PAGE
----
Did this interpretation, or description, of a blanket exemption from the Act arise directly from the guidance issued by the Cabinet Office? If so, can the Minister tell me how he, or officials in his Department, came to interpret the guidance in that way? Will he tell me who wrote it? Was that person aware that the DFE’s chief FOI officer had already issued contradictory advice? Did the person who wrote it have any discussions with the Information Commissioner, or indeed the Ministry of Justice, which holds overall responsibility for the Freedom of Information Act, before issuing it? Who was it sent to in the DFE? Did the Minister personally sign it off? If not, will he tell me who did?

I am seeking to understand how a situation can arise where the Cabinet Office’s guidance explicitly contradicts that of the DFE’s own chief FOI officer and the Information Commissioner, yet the Department is able to choose which guidance it wishes to follow. Does that not cause the Minister concern? Is it how the Government operate? Can Departments pick and choose different policy advice and guidance depending on which they prefer to follow? Does the Minister think it is acceptable that the Government are in the farcical situation where the DFE is apparently relying on guidance that the Information Commissioner has discredited, which is contradictory to the guidance issued by the Department itself, and which the Government still refuse to publish?

Less than two weeks ago, the Information Commissioner issued a ruling that the information withheld by the DFE amounted to departmental business and must be disclosed. The Secretary of State is currently considering whether to exercise his right to issue a refusal notice giving valid reasons for withholding it, as I understand. In the meantime, he still does not appear to have accepted the guidance of the Information Commissioner and his own Department that states clearly that those e-mails are covered by the FOI Act.

In January, I asked the Secretary of State a series of questions at a hearing of the Education Committee to clarify whether he or his advisers had ever used private e-mail accounts to conceal information from civil servants or the public that related to departmental business; whether he had ever directed civil servants not to answer FOI requests on specific issues; and what steps he was taking to prevent the deletion of private e-mails relating to Government business and deemed by the Information Commissioner to be covered by the FOI Act. It has since transpired that officials in the DFE repeatedly destroyed official Government records—130 e-mails, according to reports by the Financial Times. I have the transcript of the Secretary of State’s appearance before the Education Committee. I repeat that it is not clear, from his answers, whether he or his advisers sought to use, conceal, or delete those personal e-mails to evade the Act. What is clear is that the Secretary of State says that he was following Cabinet Office guidance in his actions.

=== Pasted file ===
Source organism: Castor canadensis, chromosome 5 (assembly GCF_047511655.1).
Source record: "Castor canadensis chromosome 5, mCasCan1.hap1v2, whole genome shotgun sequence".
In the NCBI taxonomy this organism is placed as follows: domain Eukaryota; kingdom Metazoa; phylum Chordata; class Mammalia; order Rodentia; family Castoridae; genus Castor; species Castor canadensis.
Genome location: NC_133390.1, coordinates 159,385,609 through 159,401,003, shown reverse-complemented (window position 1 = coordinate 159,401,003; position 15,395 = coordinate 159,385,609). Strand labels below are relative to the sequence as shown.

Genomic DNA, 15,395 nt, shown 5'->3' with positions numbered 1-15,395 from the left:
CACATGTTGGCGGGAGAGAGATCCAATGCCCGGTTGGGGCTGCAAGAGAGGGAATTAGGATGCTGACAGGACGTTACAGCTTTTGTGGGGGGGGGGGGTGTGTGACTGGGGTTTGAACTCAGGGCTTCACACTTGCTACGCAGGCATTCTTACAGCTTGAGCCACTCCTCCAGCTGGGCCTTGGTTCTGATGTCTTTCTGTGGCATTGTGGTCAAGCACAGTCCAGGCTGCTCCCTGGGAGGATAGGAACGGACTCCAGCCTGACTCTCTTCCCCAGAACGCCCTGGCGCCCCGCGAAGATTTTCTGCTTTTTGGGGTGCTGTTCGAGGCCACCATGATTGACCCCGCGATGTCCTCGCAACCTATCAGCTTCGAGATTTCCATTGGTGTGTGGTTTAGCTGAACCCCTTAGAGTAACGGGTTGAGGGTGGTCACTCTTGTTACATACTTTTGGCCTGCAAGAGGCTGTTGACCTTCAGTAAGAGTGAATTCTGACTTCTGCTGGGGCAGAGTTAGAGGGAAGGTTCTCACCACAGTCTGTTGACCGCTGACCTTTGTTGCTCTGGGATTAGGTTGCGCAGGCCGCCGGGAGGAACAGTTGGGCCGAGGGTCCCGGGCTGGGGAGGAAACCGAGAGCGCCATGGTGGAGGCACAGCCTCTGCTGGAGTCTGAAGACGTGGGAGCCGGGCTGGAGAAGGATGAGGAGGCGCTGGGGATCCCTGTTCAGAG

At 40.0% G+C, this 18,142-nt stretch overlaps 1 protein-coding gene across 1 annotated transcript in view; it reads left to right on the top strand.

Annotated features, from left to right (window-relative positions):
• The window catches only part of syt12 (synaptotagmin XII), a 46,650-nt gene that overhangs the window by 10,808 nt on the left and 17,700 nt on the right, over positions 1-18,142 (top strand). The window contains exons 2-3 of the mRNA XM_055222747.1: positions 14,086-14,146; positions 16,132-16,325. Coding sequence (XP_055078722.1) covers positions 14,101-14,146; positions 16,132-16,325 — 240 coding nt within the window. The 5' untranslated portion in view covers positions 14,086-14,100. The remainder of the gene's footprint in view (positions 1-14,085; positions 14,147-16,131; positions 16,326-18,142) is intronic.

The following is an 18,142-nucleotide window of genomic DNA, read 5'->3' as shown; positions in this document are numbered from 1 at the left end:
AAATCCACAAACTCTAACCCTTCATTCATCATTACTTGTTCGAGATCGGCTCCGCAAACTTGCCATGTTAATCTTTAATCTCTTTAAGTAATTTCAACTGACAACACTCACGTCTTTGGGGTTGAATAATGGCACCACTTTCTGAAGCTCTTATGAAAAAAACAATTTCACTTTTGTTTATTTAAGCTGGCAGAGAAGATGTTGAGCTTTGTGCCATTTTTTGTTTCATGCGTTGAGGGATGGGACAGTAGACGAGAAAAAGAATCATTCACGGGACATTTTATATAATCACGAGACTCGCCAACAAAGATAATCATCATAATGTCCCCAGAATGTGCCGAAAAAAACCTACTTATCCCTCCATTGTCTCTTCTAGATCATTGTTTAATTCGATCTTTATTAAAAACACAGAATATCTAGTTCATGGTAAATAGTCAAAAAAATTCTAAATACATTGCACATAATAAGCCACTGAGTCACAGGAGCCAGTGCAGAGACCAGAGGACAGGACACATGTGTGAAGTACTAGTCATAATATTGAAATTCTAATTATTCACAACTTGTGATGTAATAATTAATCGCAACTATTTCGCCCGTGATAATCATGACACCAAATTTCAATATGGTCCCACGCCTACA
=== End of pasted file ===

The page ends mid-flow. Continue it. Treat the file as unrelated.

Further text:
There is an urgency to this matter, as it is unclear whether private e-mails relating to Government business are still being deleted. I asked the Secretary of State about that at the end of January at the Select Committee hearing, and he would not confirm whether that was or was not the case. Will the Minister please clarify whether that revised, updated guidance has been issued, and that, in light of the Information Commissioner’s ruling, the guidance has changed? Has revised guidance gone to every Department? If not, what is the delay? Given the clarity of the Information Commissioner’s statement, it seems extraordinary that that would not have happened. If it has not happened, does it mean that the Government are currently without guidance on the use of private e-mails and the FOI Act?

Does the Minister know whether the DFE has decided to fight the decision notice, and if so, on what grounds? Perhaps the Minister cannot answer that, but can he answer this: if the Secretary of State for Education decides to fight the decision notice from the Information Commissioner, will the Cabinet Office defer publishing new advice until the case is finalised? If so, that could mean that the FOI Act is effectively inactive and subject to a blanket exemption for a year. That is surely a broken commitment, given the prominent commitment to transparency in the coalition agreement. What is being done to ensure that this situation cannot happen again?

I apologise to my hon. Friend for missing the beginning of her remarks—the debate started earlier than expected. Would it not be a ludicrous situation if the Government tried to uphold the position that private e-mails are not covered by the Freedom of Information Act, since that would, in effect, allow the Government to create a government in parallel using private e-mail accounts to evade their responsibilities under the Act?

Absolutely. Evidence has emerged in the press that that is exactly what has happened in this instance, which is why I am seeking to clear up the matter today.

There is another thing that does not, so far, stand up to scrutiny. The Department for Education’s initial response to the press reports was to say that only political e-mails were sent through private accounts. The Secretary of State subsequently repeated that claim to the Education Committee. If the Department genuinely believed the e-mails were not governmental, why did it ever seek advice on the applicability of the law to private e-mail accounts? Can the Minister shed any light on that? Did he or his officials have any conversations with the Department, the Secretary of State or his advisers about it? That is why it matters so much to so many of us in the Opposition. Not only do the e-mails relate to decisions of crucial public importance to young people and their families—not least about Building Schools for the Future—but they have created a situation that looks distinctly murky. That affects and discredits us all, and must be clarified urgently.